INTERPOOL, INC. v. AYESH et al, No. 3:2016cv02490 - Document 31 (D.N.J. 2017)

Court Description: MEMORANDUM OPINION filed. Signed by Judge Mary L. Cooper on 2/8/2017. (mps)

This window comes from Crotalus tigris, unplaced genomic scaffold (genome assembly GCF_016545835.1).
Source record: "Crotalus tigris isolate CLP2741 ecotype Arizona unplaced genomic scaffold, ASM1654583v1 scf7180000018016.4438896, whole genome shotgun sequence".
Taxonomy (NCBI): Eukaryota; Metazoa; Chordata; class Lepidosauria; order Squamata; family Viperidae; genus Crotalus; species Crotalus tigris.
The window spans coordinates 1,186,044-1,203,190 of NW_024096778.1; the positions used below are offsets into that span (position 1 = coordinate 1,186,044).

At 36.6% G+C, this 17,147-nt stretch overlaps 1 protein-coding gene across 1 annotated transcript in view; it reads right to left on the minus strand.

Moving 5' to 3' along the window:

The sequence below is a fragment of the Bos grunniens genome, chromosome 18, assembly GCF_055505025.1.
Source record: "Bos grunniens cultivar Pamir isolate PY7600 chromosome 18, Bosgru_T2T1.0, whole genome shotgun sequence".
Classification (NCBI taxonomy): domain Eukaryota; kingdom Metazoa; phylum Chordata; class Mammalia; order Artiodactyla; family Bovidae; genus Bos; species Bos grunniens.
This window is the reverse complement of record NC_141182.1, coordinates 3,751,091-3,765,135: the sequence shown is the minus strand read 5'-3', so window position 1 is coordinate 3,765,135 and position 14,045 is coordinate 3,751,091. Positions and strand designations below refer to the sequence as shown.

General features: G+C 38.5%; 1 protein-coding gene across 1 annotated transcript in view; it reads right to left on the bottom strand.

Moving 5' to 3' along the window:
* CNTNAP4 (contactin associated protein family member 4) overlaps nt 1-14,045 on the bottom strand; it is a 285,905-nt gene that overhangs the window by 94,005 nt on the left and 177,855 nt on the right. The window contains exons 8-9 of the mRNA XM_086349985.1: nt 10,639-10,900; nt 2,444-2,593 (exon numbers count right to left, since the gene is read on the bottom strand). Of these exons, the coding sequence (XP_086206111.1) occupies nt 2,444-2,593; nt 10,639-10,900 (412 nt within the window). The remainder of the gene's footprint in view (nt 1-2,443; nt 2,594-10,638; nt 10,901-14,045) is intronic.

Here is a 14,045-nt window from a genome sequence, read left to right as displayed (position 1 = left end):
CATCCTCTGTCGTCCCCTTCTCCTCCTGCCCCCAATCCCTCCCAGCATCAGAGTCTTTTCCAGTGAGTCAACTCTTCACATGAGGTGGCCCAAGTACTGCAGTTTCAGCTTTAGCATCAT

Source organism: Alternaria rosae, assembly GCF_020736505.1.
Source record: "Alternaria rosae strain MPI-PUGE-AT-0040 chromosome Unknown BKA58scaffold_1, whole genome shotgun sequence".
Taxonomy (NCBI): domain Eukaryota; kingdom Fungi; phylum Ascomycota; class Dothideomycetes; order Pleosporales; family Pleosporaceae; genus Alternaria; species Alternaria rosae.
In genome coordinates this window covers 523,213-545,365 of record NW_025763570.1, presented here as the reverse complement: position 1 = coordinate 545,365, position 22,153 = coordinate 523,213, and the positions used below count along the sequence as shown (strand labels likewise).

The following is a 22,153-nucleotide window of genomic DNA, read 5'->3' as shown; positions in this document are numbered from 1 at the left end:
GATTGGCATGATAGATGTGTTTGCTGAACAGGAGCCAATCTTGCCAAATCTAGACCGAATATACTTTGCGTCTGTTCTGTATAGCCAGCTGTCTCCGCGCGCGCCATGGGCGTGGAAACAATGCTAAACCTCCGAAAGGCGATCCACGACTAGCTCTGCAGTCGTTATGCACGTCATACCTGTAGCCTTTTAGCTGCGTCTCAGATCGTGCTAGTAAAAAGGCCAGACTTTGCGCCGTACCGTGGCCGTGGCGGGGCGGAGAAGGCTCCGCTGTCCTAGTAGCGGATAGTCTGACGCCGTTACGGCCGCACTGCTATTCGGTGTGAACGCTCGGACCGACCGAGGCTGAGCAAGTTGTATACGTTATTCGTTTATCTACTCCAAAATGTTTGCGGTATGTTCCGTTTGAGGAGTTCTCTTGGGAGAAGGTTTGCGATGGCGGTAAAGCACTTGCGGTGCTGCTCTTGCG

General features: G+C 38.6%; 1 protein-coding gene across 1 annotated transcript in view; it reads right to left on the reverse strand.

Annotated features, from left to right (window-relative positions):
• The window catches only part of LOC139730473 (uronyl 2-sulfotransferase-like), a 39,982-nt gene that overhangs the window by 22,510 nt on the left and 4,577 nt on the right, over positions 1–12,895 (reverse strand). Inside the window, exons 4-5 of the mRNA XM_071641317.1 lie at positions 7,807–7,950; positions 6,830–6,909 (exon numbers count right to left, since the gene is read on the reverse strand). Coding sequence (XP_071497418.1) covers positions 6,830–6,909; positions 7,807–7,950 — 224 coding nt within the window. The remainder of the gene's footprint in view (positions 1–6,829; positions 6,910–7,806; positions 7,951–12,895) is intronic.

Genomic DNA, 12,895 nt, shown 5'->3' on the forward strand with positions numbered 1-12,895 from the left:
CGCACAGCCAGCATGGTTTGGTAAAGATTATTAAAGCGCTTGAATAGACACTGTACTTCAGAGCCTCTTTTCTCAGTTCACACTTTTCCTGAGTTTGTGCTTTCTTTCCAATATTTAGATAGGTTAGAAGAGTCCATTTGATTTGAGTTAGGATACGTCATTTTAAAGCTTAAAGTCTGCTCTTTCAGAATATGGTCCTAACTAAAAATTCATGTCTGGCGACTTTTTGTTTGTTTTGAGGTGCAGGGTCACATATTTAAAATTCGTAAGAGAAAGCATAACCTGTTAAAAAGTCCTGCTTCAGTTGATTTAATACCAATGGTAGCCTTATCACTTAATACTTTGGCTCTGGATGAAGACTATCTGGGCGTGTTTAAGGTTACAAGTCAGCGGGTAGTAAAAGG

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INTERPOOL, INC. v. AYESH et al Doc. 31 UNITED STATES DISTRICT COURT DISTRICT OF NEW JERSEY INTERPOOL, INC. D/B/A TRAC INTERMODAL Plaintiff, v. FOUR HORSEMEN, INC., et al., Defendants. : : CIVIL ACTION NO. 16-2490 (MLC)(LHG) : : MEMORANDUM OPINION : : : : : : : : COOPER, District Judge Plaintiff Interpool, Inc. d/b/a Trac Intermodal (“Plaintiff”) initiated this action against Ayeah A. Ayesh; Four Horsemen, Inc.; and A&A Exp, Inc. (collectively, “Defendants”), alleging that the Defendants breached a maritime contract with Plaintiff by utilizing Plaintiff’s chassis1 to move maritime cargo without compensating Plaintiff. (See dkt. 1.)2 Defendants failed to timely respond, and Plaintiff moved for entry of default and entry of judgment by default. (See dkt. 20, dkt. 27, dkt. 28.) Before resolving Plaintiff’s motion for entry of judgment by default, the Court, exercising its obligation to satisfy itself that it has subject matter jurisdiction over this action, ordered Plaintiff to show cause why the action should not be dismissed for lack of subject matter 1 A chassis is a rubber-tired trailer under-frame on which a container is mounted for street or highway transport. 2 The Court will cite to the documents filed on the Electronic Case Filing System (“ECF”) by referring to the docket entry numbers by the designation of “dkt.” Pincites reference ECF pagination. Dockets.Justia.com jurisdiction. (See dkt. 29.) The Court also invited Plaintiff to assert an alternative basis for jurisdiction to prevent the action from being dismissed if the Court were to find admiralty jurisdiction lacking. Plaintiff responded, arguing that this Court has both admiralty jurisdiction and diversity jurisdiction. (See dkt. 30.) For the reasons discussed below, the Court is unpersuaded by Plaintiff’s arguments that it has admiralty jurisdiction. The Court will therefore grant its order to show cause, concluding that the Court does not have admiralty jurisdiction. As a result, the Court must also vacate the writs of maritime garnishment previously issued in favor of Plaintiff under Supplemental Rule B of the Federal Rules of Civil Procedure. Because Plaintiff has alleged an alternative basis for jurisdiction, the Court will not dismiss the case at this juncture, but will issue another order to show cause in light of the Plaintiff’s failure to allege personal jurisdiction. BACKGROUND The following facts are taken from the complaint, the materials submitted in support of the default judgment motion, and Plaintiff’s response to the Court’s order to show cause. Plaintiff is a Delaware corporation in the business of leasing marine equipment, namely chassis, for the movement of cargo. (See dkt. 1 at 2, dkt. 30-2.) The Defendants took Plaintiff’s chassis from chassis pools3 in certain marine ports “for delivery of marine cargo to consignees, to and from ports of the United States, including, 3 A chassis pool is an assigned group of chassis used to satisfy the transportation requirements of a customer. inter alia, the Port of Chicago,” and have refused to compensate the Plaintiff. (Dkt. 1 at 2.) Plaintiff’s Manager of Credit, Claims and Litigation, Karen Wolcott, specified that Defendants used [Plaintiff’s] marine equipment to transport ocean containers between various ports. The ocean containers transported by Defendants were carried pursuant to bills of lading, which provided for the landing of the ocean import cargo and continuous on-carriage by train to the railhead, and then on [Plaintiff’s] chassis [ ] to the ultimate consignee. (Dkt. 30-1 at 2, (“Wolcott Declaration”.)) Based on the information supplied to the Court by the Plaintiff, it is this Court’s understanding that the Defendants took Plaintiff’s chassis so that the Defendants could transport ocean import cargo pursuant to the final land portion (i.e., from railhead to consignee) of a “through” (i.e., end-to-end transportation) bill of lading. The question before the Court is thus whether a contract to lease chassis to a carrier so that the carrier may transport cargo from a railhead to a consignee pursuant to a “through” bill of lading provides this court with admiralty jurisdiction. DISCUSSION I. Admiralty Jurisdiction This Court has an obligation to satisfy itself that it has subject matter jurisdiction over a case and may address the issue sua sponte, if need be. See Fed. R. Civ. P. 12(h)(3); Nesbit v. Gears Unlimited, Inc., 347 F.3d 72, 76 (3d Cir. 2003). The burden of proving subject matter jurisdiction is on the plaintiff. CNA v. United States, 535 F.3d 132, 139 (3d Cir. 2008). Federal district courts have original jurisdiction over “[a]ny civil case of admiralty or maritime jurisdiction.” 28 U.S.C. § 1333(1). Thus, if the contract between the parties is a maritime contract, the Court has subject matter jurisdiction pursuant to 28 U.S.C. § 1333. The Supreme Court has recognized that “[t]he boundaries of admiralty jurisdiction over contracts . . . have always been difficult to draw.” Norfolk S. Ry. Co. v. Kirby, 543 U.S. 14, 23 (2004). In Kirby, a cargo owner entered into two bills of lading with a freight forwarding company to arrange for the transportation of goods from Australia to Alabama. Id. at 18. The journey included a sea component (from Australia to Savannah, Georgia) and a land component (from Savannah, Georgia to Huntsville, Alabama). Id. at 19-20. During the land portion of the journey, a train carrying the cargo derailed. Id. at 21. The cargo was destroyed, and litigation commenced. Id. The Court initially had to decide whether the bills of lading were maritime contracts (even though they included land portions) because, if they were, federal law would apply to the underlying claims. Id. at 22-23. Looking to the “nature and character of the contract,” the Court held that the bills of lading were maritime contracts “because their primary objective [wa]s to accomplish the transportation of goods by sea from Australia to the eastern coast of the United States.” Id. at 24. The rationale of Kirby was that maritime law must accept the modern realities of maritime transportation: Maritime commerce has evolved along with the nature of transportation and is often inseparable from some land-based obligations. The international transportation industry clearly has moved into a new era--the age of multimodalism, door-todoor transport based on efficient use of all available modes of transportation by air, water, and land. The cause is technological change: Because goods can now be packaged in standardized containers, cargo can move easily from one mode of transport to another. Contracts reflect the new technology, hence the popularity of “through” bills of lading in which cargo owners can contract for transportation across and to inland destinations in a single transaction. . . . The popularity of that efficient choice, to assimilate land legs into international ocean bills of lading, should not render bills for ocean carriage nonmaritime contracts. Id. at 25-26 (internal citations and quotations omitted). The Supreme Court criticized the “spatial approach” employed by some federal courts when deciding whether transportation contracts for international shipping are maritime in nature. See id. at 26. The Supreme Court explained that the proper analysis was a conceptual approach: Conceptually, so long as a bill of lading requires substantial carriage of goods by sea, its purpose is to effectuate maritime commerce--and thus it is a maritime contract. Its character as a maritime contract is not defeated simply because it also provides for some land carriage. Geography, then, is useful in a conceptual inquiry only in a limited sense: If a bill’s sea components are insubstantial, then the bill is not a maritime contract. Id. at 27. The Court instructed that “to ascertain whether a contract is a maritime one . . . [t]he answer depends upon the nature and character of the contract, and the true criterion is whether it has reference to maritime service or maritime transactions.” Id. at 23-24 (internal quotation marks, alterations, and ellipses omitted). The contract at issue in this case is not a bill of lading that includes both land and sea components. Rather, it is a contract to use chassis for the movement of cargo that takes place exclusively on land (i.e., from railhead to consignee). Its primary objective is to provide equipment so that a carrier can accomplish land based transportation. The fact that the Defendants were transporting international cargo pursuant to a “through” bill of lading does not change the nature and character of the separate and distinct contract they had with Plaintiff. The facts of this case are strikingly similar to the facts in Mediterranean Shipping Co. (USA) v. Rose, No. 08-4304, 2008 WL 4694758 (S.D.N.Y. Oct. 3, 2008). In Rose, “[t]he defendants entered into an agreement which allowed them to use [plaintiff’s] containers in order to transport goods over land.” Id. at *1. The defendants “used the containers in order to perform the land leg of intermodal shipments of goods, pursuant to contracts that [plaintiff] had with various shippers.” Id. at *1-2. The defendants failed to return the containers, breaching their contract with plaintiff. Id. at *2. The plaintiff filed suit, invoking admiralty jurisdiction. Id. at *3. The defendants defaulted, and the court sua sponte raised the question of whether it had subject matter jurisdiction over the action. The court ultimately determined that the agreement between plaintiff and defendants was “essentially a leasing arrangement allowing defendants to lease [plaintiff’s] transportation equipment, including containers, in order to carry out landbased deliveries pursuant to other contracts for the carriage of goods.” Id. at *11. The court held that it did not have admiralty jurisdiction over the dispute, “[b]ecause the primary objective of this contract is leasing equipment for land transport, and not maritime commerce.” Id. The Rose case clearly supports the result here. The cases cited by Plaintiff do not require a different result. First, Plaintiff cites Foulk v. Donjon Marine Co., 144 F.3d 252 (3d Cir. 1998) and argues that it has met all of the pleadings requirements under the Federal Rules to invoke admiralty jurisdiction because it “clearly included a jurisdictional statement that this claim is brought in admiralty.” (See dkt. 30 at 2-3.) The issue in Foulk was “how specific a party must be in identifying an admiralty claim in a complaint when the party is pleading alternative theories of subject matter jurisdiction.” Foulk, 144 F.3d at 256. The defendants in Foulk asserted that a plaintiff must specifically cite to rule 9(h) to invoke the admiralty jurisdiction of the Court. Id. The Third Circuit disagreed and concluded that such a literal citation was not required. See id. This case is clearly inapplicable. The question here is not whether Plaintiff has properly elected to proceed under admiralty jurisdiction. Rather, it is whether Plaintiff has provided facts sufficient to support its applicability. Plaintiff also cites Unitas Fin. Ltd. v. Di Gregorio Navegacao Ltda., No. 9910262, 2000 WL 35795068 (11th Cir. Apr. 10, 2000) and Itel Containers International Corp. v. Atlanttrafik Express Service, Ltd., 668 F. Supp. 225 (S.D.N.Y. 1987) for the proposition that chassis are maritime property. These cases are also inapplicable and do not require a different result. In Unitas, the Eleventh Circuit determined that the district court erred in holding that shipping containers and chassis were not maritime property and therefore could not be subject to Supplemental Admiralty Rule D Warrants of Arrest in Rem. See Unitas, 2000 WL 35795068, at *2. The Eleventh Circuit explained, citing the contract between the parties, that “the parties intended the shipping containers and chassis to be maritime property.” Id. The Court further explained that Supplemental Admiralty Rule D allowed for the warrant of arrest of “other property,” such as containers and chassis. Id. Supplemental Admiralty Rule D is not at issue in this case. Further, this Court does not read Unitas as holding that chassis are always maritime property. That court relied specifically on the contract at issue between those parties in making its determination. In Itel Containers, the court was concerned with a claim brought pursuant to the Federal Maritime Lien Act, 46 U.S.C. § 31342. Under the Lien Act, “a person providing necessaries to a vessel on the order of the owner or person authorized by the owner- (1) has a maritime lien on the vessel; (2) may bring a civil action in rem to enforce the lien; and (3) is not required to allege or prove in the action that credit was given to the vessel.” 46 U.S.C. § 31342. The court was asked to determine “[w]hether maritime liens may be asserted for charges owning on chassis and containers for periods they were not used on board ship. . . .” Intel Containers, 668 F. Supp. at 227. The court held that they could be, explaining that “[c]ontainers and chassis . . . are necessary to the operation of a modern container ship not only when they are on board ship but also when they are being used to transport or store freight around the port area, or to load it on board.” Id. at 229. In making its ruling, the court noted that “a maritime lien would be inappropriate for container or chassis charges for periods when the equipment was used for a wholly nonmaritime purpose, for example in train or air transport.” Id. Here, Plaintiff does not assert it has a lien on a vessel. It also does not state that its chassis were used solely “to transport or store freight around the port area, or to load it on board [a ship].” Id. The Court does not find this case applicable. Based on the Plaintiff’s pleadings and submissions to this Court, the Court finds that the equipment at issue here was used exclusively for land transportation. The fact that the containers placed on the chassis by defendant were shipped overseas pursuant to a bill of lading calling for both land and sea transportation components does not alter the primary objective of the contract between Plaintiff and Defendants, which is for the use of chassis for land transportation. The contract between the parties is not a maritime contract and therefore, the Court does not have admiralty jurisdiction over this matter. II. Rule B Maritime Attachment Rule B maritime attachment and garnishment is a remedy available only under a court’s admiralty jurisdiction. See Fed. R. Civ. P. 9(h) (Supplemental Rules for Admiralty or Maritime Claims are limited to claims for relief “within the admiralty or maritime jurisdiction”); Fed. R. Civ. P., Supp. R. A(1)(A) (“These Supplemental Rules apply to the procedure in admiralty and maritime claims within the meaning of Rule 9(h) . . . .”) “A party may only seek Rule B attachment if the underlying claim satisfies admiralty jurisdiction under 28 U.S.C. § 1333.” ProShipLine Inc. v. Aspen Infrastructures, Ltd., 594 F.3d 681, 687 (9th Cir. 2010); see also Alphamate Commodity GMBH v. CHS Europe SA, 627 F.3d 183, 186 (5th Cir. 2010) (“If the underlying dispute or claim does not fall within admiralty jurisdiction, the court lacks the authority to issue a Rule B attachment.”); Maritima Pertoleo e Engenharia Ltda v. Ocean Rig IA, 78 F. Supp. 2d 162, 166 (S.D.N.Y. 1999) (“The absence of maritime jurisdiction would prove fatal to plaintiff’s attachment.”). Because the contract underlying Plaintiff’s breach of contract claim is not a maritime contract, there is no jurisdictional basis for the Court’s May 17, 2016 Orders, granting Plaintiff’s Motion for Writ of Garnishment (dkt. 9) and Plaintiff’s Motion for Appointment of Thomas M. Grasso to Serve Process of Maritime Attachment & Garnishment (dkt. 10). See Aston Agro-Industrial AG v. Star Grain, Ltd. No. 06-2805, 2006 WL 3755156, at *2 (S.D.N.Y. Dec. 20, 2006) (“Absent the requisite admiralty or maritime jurisdiction, a Rule B maritime attachment is void.”). Thus, the Court must vacate those orders and the writs issued from them. III. Diversity Jurisdiction In response to this Court’s order to show cause, Plaintiff argues that this Court alternatively has subject matter jurisdiction pursuant to 28 U.S.C. § 1332. Based on the submissions of Plaintiff, the Court is satisfied that it has subject matter jurisdiction by virtue of diversity jurisdiction under 28 U.S.C. § 1332 because Plaintiff and Defendants are citizens of different states and there is an amount in controversy exceeding $75,000. However, the complaint and additional submissions of the Plaintiff fail to include any allegations relating to the defendants’ contacts or activities with relation to the forum state, New Jersey. Because Plaintiff’s complaint does not establish a prima facie case of personal jurisdiction, the Court will issue a second Order to Show Cause why the Court should not deny Plaintiff’s motion for entry of judgment by default (dkt. 25; dkt. 26) for lack of personal jurisdiction and dismiss this action. CONCLUSION For the reasons stated above, the Court concludes that it does not have admiralty jurisdiction over this matter pursuant to 28 U.S.C. § 1333 and will grant the Order to Show Cause. Because the Court lacks admiralty jurisdiction, the Rule B maritime attachment and garnishments ordered by this Court are void. The Court will vacate those orders and the writs issued therefrom. The Court also concludes that it has subject matter jurisdiction pursuant to 28 U.S.C. 1332; however, the Court questions whether it has personal jurisdiction over the Defendants. As a result, the Court will issue an order to show cause as to why Plaintiff’s motion for entry of judgment by default (dkt. 25; dkt. 26) should not be denied for lack of personal jurisdiction, and this action should not be dismissed. s/ Mary L. Cooper MARY L. COOPER United States District Judge Dated: February 8, 2017